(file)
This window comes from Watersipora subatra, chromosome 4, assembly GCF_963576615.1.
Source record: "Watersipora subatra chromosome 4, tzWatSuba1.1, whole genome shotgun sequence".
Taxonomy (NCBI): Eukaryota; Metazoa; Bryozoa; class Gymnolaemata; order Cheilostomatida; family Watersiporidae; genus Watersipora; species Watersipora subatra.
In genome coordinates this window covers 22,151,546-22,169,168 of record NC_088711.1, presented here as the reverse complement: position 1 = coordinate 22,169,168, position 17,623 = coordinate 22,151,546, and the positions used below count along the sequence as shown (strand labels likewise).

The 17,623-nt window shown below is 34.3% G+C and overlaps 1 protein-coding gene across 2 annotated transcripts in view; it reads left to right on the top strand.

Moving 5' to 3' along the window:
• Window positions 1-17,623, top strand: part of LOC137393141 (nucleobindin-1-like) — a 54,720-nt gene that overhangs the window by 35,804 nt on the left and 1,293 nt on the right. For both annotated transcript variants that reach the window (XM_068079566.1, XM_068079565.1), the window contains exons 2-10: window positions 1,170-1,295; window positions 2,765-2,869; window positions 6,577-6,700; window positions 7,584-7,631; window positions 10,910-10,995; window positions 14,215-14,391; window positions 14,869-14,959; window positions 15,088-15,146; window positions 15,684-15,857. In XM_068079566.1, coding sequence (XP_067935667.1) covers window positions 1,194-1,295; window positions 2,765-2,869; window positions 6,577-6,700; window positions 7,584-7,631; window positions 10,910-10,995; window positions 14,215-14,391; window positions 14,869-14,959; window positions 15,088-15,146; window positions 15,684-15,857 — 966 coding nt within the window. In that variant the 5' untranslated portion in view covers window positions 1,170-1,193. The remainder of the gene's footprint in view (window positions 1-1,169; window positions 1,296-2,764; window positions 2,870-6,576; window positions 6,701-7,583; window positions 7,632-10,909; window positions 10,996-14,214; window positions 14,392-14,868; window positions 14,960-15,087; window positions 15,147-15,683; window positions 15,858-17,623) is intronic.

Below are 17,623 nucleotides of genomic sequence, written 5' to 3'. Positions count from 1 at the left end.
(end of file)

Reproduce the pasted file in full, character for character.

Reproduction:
This window comes from Watersipora subatra, chromosome 4, assembly GCF_963576615.1.
Source record: "Watersipora subatra chromosome 4, tzWatSuba1.1, whole genome shotgun sequence".
Taxonomy (NCBI): Eukaryota; Metazoa; Bryozoa; class Gymnolaemata; order Cheilostomatida; family Watersiporidae; genus Watersipora; species Watersipora subatra.
In genome coordinates this window covers 22,151,546-22,169,168 of record NC_088711.1, presented here as the reverse complement: position 1 = coordinate 22,169,168, position 17,623 = coordinate 22,151,546, and the positions used below count along the sequence as shown (strand labels likewise).

The 17,623-nt window shown below is 34.3% G+C and overlaps 1 protein-coding gene across 2 annotated transcripts in view; it reads left to right on the top strand.

Moving 5' to 3' along the window:
• Window positions 1-17,623, top strand: part of LOC137393141 (nucleobindin-1-like) — a 54,720-nt gene that overhangs the window by 35,804 nt on the left and 1,293 nt on the right. For both annotated transcript variants that reach the window (XM_068079566.1, XM_068079565.1), the window contains exons 2-10: window positions 1,170-1,295; window positions 2,765-2,869; window positions 6,577-6,700; window positions 7,584-7,631; window positions 10,910-10,995; window positions 14,215-14,391; window positions 14,869-14,959; window positions 15,088-15,146; window positions 15,684-15,857. In XM_068079566.1, coding sequence (XP_067935667.1) covers window positions 1,194-1,295; window positions 2,765-2,869; window positions 6,577-6,700; window positions 7,584-7,631; window positions 10,910-10,995; window positions 14,215-14,391; window positions 14,869-14,959; window positions 15,088-15,146; window positions 15,684-15,857 — 966 coding nt within the window. In that variant the 5' untranslated portion in view covers window positions 1,170-1,193. The remainder of the gene's footprint in view (window positions 1-1,169; window positions 1,296-2,764; window positions 2,870-6,576; window positions 6,701-7,583; window positions 7,632-10,909; window positions 10,996-14,214; window positions 14,392-14,868; window positions 14,960-15,087; window positions 15,147-15,683; window positions 15,858-17,623) is intronic.

Below are 17,623 nucleotides of genomic sequence, written 5' to 3'. Positions count from 1 at the left end.